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3 Essential Habits of a Successful Collegiate

Approximately 64% of American college students complete a degree within 6 years at an institution where they first enroll. While other students transfer or graduate from another institution, nearly 25-30% of students dropout of college. Reasons for dropping out can vary from person to person but growing trends continue to be for personal and mental health reasons, the rising cost of living, deciding to enter the workforce or failure in school. There are several ways to avoid academic failure, and I have found the following to be the secrets to success with my students.

1.Create an effective time management plan

To be a full time college student at most institutions, students must be enrolled in four classes, or a total of twelve credit hours of class per semester. Students coming directly from high school, where they are accustomed to spending 35 hours per week in classes, often lack independent study skills to account for the time difference in learning. Successful collegiate students spend two hours for every hour that they are attending class, reading, absorbing, and digesting the material. This equates to 24 hours of independent study time per week. Adding the time spent in class to this independent study time equates to a full time job. Students should schedule this independent study time in their weekly routine. When students commit and follow through with this approach, they are bound to stay on top of their work, meet their deadlines and maximize their learning potential.

2. Ask yourself this

As a general approach, students should ask themselves the following questions on a continuous basis throughout the semester: Do I understand this concept/material? Could I explain or teach this to someone who isn’t in my class? Can I use what I’ve learned in an applicable way? If the answer to any of the aforementioned is negative, the student should then decide what they need to do in order to answer all questions in an affirmative.

3. Utilize your resources

In preparation for college, students were told that they needed to become self-reliant and independent in school. Make no mistake…this remains true. However, there are several untapped resources available to help you succeed. Most colleges have writing and speaking labs. You can make an appointment or drop in at any point in the process – from not knowing where to start, to editing a draft. Also, your professors, or their teaching assistants, will hold regular office hours. Although intimidating the first few times, these sessions can help you fill missing gaps in your knowledge, re-explain key concepts, or help you find direction in your research. If you had educational accommodations in high school, you can additionally request some of the same through the office of disability services.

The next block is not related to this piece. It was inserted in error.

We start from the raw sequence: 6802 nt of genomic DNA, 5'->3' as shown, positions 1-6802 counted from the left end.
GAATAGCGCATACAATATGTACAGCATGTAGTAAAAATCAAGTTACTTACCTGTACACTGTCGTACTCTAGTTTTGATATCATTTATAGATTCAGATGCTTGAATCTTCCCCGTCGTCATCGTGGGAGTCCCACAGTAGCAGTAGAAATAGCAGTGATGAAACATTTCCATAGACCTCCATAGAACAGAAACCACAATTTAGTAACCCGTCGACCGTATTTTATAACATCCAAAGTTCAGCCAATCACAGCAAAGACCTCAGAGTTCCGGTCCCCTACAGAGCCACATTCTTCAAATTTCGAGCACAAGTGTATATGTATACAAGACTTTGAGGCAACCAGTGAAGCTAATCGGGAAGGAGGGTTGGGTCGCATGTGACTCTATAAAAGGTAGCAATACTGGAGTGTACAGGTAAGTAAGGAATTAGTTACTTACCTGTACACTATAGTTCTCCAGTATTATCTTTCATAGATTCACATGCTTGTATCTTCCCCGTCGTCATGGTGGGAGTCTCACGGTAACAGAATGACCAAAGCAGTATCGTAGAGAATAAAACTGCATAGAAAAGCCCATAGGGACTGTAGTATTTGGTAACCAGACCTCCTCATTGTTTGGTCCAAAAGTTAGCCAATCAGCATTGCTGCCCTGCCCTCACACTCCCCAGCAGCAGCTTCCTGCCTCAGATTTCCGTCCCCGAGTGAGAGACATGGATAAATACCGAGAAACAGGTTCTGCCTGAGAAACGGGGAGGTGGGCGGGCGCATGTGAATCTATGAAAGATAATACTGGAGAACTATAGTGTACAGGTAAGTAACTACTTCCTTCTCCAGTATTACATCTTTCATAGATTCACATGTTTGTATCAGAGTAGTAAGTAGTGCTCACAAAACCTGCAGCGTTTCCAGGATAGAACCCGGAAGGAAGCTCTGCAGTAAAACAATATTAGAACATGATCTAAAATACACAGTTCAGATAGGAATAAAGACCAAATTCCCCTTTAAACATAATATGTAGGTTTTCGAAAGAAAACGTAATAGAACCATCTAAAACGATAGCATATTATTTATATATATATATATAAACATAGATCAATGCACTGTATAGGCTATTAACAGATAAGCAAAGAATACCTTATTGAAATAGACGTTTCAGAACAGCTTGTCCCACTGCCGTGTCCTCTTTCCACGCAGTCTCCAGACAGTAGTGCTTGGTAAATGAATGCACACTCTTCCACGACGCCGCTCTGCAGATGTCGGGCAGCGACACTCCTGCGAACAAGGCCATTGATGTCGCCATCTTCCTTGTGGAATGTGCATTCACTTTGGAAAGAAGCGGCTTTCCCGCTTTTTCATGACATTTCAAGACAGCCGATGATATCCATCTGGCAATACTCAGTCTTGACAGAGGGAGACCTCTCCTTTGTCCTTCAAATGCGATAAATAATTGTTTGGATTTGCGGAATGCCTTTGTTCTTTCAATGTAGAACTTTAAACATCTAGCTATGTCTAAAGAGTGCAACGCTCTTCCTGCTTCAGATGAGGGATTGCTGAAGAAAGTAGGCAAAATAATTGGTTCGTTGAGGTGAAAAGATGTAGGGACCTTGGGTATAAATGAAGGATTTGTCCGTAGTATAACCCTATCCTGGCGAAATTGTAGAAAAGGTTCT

College success is largely dependent on the efforts students choose to employ. Students who plan for their independent study time and stick to that plan are setting themselves up for success. There is a time and a place for everything, and studying has to be put before work or socializing. Students who consistently self-reflect on their comprehension of the topics and utilize the school’s resources to their benefit will be a step ahead and will be a part of the percent of students who succeed.

Julie Bortoli Headshot

Julie L. Bortoli, MA, NCC, LPC, has been a school counselor in the southwest suburbs for 16 years. She has 23 years of counseling experience in total, with prior experience as a school based probation officer and a counselor at a homeless shelter.

Julie earned her BA degree from the University of Illinois at Chicago, a MA in Political and Justice Studies from Governors State University and a MA in School Counseling and Guidance from Lewis University. A life-long learner, Julie continues her education to maintain NCC and LPC licenses.

Throughout her years as a counselor, Julie has assisted countless students with their post-secondary plans and the college admission process. Julie has a passion for helping students find their purpose at an affordable, yet challenging university.

Having served as the ACT testing coordinator for over ten years, Julie currently collaborates with the Junior-Senior group guidance planning team and is the school liaison to Joliet Junior College. Presently, Julie is helping students with medical conditions obtain academic accommodations.

Julie enjoys speed walking, tandem bike rides and beach days. Julie also serves on the board of her local community pool and racquet club. She resides in Naperville with her three children.

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